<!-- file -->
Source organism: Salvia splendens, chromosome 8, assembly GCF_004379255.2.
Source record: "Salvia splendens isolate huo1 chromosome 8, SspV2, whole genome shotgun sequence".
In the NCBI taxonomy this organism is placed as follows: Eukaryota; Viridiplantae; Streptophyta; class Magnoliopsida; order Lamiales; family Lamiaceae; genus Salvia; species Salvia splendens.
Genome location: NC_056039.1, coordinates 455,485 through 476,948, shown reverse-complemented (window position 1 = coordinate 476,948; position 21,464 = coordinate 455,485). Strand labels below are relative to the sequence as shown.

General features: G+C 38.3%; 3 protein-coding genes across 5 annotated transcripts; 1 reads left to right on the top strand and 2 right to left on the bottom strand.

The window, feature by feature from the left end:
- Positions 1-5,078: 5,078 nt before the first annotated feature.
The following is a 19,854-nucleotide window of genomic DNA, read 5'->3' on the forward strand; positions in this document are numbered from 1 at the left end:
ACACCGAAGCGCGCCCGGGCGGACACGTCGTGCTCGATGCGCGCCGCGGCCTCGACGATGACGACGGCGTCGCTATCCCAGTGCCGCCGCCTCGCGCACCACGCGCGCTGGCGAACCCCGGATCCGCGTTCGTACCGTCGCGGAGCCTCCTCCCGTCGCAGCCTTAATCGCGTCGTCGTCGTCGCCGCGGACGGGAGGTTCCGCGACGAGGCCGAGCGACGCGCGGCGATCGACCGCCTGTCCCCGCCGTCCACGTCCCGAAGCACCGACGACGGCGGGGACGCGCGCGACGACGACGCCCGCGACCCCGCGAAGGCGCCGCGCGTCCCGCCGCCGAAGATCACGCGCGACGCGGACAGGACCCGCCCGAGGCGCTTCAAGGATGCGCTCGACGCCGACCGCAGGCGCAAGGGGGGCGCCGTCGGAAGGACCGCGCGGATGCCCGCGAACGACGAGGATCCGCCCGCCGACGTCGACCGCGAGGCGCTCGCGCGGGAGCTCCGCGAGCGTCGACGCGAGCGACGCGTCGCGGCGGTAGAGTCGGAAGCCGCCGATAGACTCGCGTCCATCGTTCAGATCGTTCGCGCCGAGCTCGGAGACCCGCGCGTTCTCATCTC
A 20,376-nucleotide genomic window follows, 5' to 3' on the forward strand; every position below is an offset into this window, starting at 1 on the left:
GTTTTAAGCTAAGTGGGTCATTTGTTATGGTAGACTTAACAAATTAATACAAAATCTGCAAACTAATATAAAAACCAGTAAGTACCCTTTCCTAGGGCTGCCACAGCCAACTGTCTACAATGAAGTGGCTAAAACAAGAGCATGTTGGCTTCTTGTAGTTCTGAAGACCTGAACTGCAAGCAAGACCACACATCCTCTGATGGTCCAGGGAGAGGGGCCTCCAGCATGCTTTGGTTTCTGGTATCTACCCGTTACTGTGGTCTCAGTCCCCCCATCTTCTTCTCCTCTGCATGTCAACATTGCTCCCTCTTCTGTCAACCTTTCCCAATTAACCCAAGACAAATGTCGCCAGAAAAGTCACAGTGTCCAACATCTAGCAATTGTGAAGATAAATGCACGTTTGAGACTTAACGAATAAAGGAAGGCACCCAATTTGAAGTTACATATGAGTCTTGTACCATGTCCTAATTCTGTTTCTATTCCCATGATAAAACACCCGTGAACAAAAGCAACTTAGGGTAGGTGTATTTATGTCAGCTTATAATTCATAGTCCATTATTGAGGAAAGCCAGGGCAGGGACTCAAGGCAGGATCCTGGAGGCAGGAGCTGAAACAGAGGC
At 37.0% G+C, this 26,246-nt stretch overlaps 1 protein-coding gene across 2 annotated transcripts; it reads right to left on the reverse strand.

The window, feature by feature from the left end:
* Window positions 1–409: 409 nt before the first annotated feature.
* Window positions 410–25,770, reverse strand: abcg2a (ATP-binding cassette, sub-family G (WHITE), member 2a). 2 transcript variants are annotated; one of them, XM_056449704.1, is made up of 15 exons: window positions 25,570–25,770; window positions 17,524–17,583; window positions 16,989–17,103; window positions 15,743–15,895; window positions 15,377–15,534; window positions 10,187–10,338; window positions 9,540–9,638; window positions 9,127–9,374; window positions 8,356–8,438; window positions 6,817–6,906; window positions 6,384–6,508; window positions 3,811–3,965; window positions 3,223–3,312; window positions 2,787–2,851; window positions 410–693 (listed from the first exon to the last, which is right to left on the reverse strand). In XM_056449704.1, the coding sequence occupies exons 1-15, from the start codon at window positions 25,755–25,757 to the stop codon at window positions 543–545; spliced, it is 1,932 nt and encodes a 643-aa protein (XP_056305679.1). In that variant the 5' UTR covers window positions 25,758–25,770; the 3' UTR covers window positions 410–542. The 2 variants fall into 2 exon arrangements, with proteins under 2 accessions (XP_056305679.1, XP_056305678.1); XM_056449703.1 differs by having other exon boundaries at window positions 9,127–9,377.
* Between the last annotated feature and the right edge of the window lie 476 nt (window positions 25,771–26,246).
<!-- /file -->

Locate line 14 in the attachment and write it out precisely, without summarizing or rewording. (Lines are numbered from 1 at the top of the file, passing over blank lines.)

* Window positions 1–409: 409 nt before the first annotated feature.